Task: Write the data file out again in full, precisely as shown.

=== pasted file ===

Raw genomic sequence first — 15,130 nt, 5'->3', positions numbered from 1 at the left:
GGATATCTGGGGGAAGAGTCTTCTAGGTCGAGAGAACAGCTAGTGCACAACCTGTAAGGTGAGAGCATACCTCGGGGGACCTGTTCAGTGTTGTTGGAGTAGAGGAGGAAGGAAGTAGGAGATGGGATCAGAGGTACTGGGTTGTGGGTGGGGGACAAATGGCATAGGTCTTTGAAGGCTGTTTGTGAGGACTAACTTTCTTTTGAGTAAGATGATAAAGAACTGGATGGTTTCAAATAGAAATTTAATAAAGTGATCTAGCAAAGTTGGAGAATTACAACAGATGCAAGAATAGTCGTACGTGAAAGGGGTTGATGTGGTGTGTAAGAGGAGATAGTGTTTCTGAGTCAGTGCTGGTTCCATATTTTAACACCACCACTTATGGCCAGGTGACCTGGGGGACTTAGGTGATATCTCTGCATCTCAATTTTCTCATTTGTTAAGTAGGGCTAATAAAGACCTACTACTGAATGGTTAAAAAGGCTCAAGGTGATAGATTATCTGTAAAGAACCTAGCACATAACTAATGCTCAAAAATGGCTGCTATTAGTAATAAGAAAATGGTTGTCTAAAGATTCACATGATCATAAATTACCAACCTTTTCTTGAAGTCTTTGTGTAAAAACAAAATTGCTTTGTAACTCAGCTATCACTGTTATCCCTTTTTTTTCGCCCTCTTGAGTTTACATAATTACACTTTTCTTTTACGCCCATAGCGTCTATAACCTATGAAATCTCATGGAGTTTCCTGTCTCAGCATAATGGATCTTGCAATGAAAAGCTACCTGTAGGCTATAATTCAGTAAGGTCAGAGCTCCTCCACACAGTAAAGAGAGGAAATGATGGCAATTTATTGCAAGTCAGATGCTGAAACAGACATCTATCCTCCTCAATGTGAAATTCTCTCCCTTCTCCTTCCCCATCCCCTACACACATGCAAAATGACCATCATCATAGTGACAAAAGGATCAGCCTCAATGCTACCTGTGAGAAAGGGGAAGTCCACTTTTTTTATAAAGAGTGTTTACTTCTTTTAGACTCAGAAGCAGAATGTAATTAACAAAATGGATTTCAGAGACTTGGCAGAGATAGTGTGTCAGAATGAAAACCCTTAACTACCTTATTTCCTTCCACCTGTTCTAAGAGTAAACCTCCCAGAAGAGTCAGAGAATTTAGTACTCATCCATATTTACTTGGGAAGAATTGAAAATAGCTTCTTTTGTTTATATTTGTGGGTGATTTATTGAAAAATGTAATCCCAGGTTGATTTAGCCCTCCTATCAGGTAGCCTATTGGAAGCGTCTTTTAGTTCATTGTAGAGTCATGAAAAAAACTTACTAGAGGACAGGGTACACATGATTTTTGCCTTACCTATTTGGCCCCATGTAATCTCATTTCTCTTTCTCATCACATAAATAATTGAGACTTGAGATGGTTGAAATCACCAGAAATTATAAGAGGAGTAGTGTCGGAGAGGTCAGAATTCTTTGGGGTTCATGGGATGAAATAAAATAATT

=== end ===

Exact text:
Raw genomic sequence first — 15,130 nt, 5'->3', positions numbered from 1 at the left:
GGATATCTGGGGGAAGAGTCTTCTAGGTCGAGAGAACAGCTAGTGCACAACCTGTAAGGTGAGAGCATACCTCGGGGGACCTGTTCAGTGTTGTTGGAGTAGAGGAGGAAGGAAGTAGGAGATGGGATCAGAGGTACTGGGTTGTGGGTGGGGGACAAATGGCATAGGTCTTTGAAGGCTGTTTGTGAGGACTAACTTTCTTTTGAGTAAGATGATAAAGAACTGGATGGTTTCAAATAGAAATTTAATAAAGTGATCTAGCAAAGTTGGAGAATTACAACAGATGCAAGAATAGTCGTACGTGAAAGGGGTTGATGTGGTGTGTAAGAGGAGATAGTGTTTCTGAGTCAGTGCTGGTTCCATATTTTAACACCACCACTTATGGCCAGGTGACCTGGGGGACTTAGGTGATATCTCTGCATCTCAATTTTCTCATTTGTTAAGTAGGGCTAATAAAGACCTACTACTGAATGGTTAAAAAGGCTCAAGGTGATAGATTATCTGTAAAGAACCTAGCACATAACTAATGCTCAAAAATGGCTGCTATTAGTAATAAGAAAATGGTTGTCTAAAGATTCACATGATCATAAATTACCAACCTTTTCTTGAAGTCTTTGTGTAAAAACAAAATTGCTTTGTAACTCAGCTATCACTGTTATCCCTTTTTTTTCGCCCTCTTGAGTTTACATAATTACACTTTTCTTTTACGCCCATAGCGTCTATAACCTATGAAATCTCATGGAGTTTCCTGTCTCAGCATAATGGATCTTGCAATGAAAAGCTACCTGTAGGCTATAATTCAGTAAGGTCAGAGCTCCTCCACACAGTAAAGAGAGGAAATGATGGCAATTTATTGCAAGTCAGATGCTGAAACAGACATCTATCCTCCTCAATGTGAAATTCTCTCCCTTCTCCTTCCCCATCCCCTACACACATGCAAAATGACCATCATCATAGTGACAAAAGGATCAGCCTCAATGCTACCTGTGAGAAAGGGGAAGTCCACTTTTTTTATAAAGAGTGTTTACTTCTTTTAGACTCAGAAGCAGAATGTAATTAACAAAATGGATTTCAGAGACTTGGCAGAGATAGTGTGTCAGAATGAAAACCCTTAACTACCTTATTTCCTTCCACCTGTTCTAAGAGTAAACCTCCCAGAAGAGTCAGAGAATTTAGTACTCATCCATATTTACTTGGGAAGAATTGAAAATAGCTTCTTTTGTTTATATTTGTGGGTGATTTATTGAAAAATGTAATCCCAGGTTGATTTAGCCCTCCTATCAGGTAGCCTATTGGAAGCGTCTTTTAGTTCATTGTAGAGTCATGAAAAAAACTTACTAGAGGACAGGGTACACATGATTTTTGCCTTACCTATTTGGCCCCATGTAATCTCATTTCTCTTTCTCATCACATAAATAATTGAGACTTGAGATGGTTGAAATCACCAGAAATTATAAGAGGAGTAGTGTCGGAGAGGTCAGAATTCTTTGGGGTTCATGGGATGAAATAAAATAATT